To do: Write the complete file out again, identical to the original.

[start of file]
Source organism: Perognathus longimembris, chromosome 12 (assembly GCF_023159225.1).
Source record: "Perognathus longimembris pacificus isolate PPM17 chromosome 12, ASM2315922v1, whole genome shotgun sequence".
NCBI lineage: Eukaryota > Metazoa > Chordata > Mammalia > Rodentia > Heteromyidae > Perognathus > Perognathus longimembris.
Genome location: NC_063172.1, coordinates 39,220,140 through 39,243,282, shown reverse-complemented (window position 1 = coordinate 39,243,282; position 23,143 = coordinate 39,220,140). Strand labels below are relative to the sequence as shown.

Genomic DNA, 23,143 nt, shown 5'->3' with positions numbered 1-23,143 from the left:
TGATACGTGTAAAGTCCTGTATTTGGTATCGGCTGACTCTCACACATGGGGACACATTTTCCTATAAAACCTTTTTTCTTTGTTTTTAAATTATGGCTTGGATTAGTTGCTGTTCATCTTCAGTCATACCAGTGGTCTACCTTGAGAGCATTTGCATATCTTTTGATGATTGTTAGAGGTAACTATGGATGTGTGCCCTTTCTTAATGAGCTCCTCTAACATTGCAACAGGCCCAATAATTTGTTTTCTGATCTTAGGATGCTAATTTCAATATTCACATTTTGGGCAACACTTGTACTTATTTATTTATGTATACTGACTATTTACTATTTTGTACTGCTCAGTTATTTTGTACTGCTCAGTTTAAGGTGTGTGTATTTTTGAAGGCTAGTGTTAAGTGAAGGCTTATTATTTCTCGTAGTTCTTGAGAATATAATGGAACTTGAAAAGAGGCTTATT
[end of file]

Source organism: Perognathus longimembris, chromosome 12 (assembly GCF_023159225.1).
Source record: "Perognathus longimembris pacificus isolate PPM17 chromosome 12, ASM2315922v1, whole genome shotgun sequence".
NCBI lineage: Eukaryota > Metazoa > Chordata > Mammalia > Rodentia > Heteromyidae > Perognathus > Perognathus longimembris.
Genome location: NC_063172.1, coordinates 39,220,140 through 39,243,282, shown reverse-complemented (window position 1 = coordinate 39,243,282; position 23,143 = coordinate 39,220,140). Strand labels below are relative to the sequence as shown.

Genomic DNA, 23,143 nt, shown 5'->3' with positions numbered 1-23,143 from the left:
TGATACGTGTAAAGTCCTGTATTTGGTATCGGCTGACTCTCACACATGGGGACACATTTTCCTATAAAACCTTTTTTCTTTGTTTTTAAATTATGGCTTGGATTAGTTGCTGTTCATCTTCAGTCATACCAGTGGTCTACCTTGAGAGCATTTGCATATCTTTTGATGATTGTTAGAGGTAACTATGGATGTGTGCCCTTTCTTAATGAGCTCCTCTAACATTGCAACAGGCCCAATAATTTGTTTTCTGATCTTAGGATGCTAATTTCAATATTCACATTTTGGGCAACACTTGTACTTATTTATTTATGTATACTGACTATTTACTATTTTGTACTGCTCAGTTATTTTGTACTGCTCAGTTTAAGGTGTGTGTATTTTTGAAGGCTAGTGTTAAGTGAAGGCTTATTATTTCTCGTAGTTCTTGAGAATATAATGGAACTTGAAAAGAGGCTTATT